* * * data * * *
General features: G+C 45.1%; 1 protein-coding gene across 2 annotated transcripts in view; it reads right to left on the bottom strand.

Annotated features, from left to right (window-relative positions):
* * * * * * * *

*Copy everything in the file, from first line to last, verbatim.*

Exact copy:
General features: G+C 45.1%; 1 protein-coding gene across 2 annotated transcripts in view; it reads right to left on the bottom strand.

Annotated features, from left to right (window-relative positions):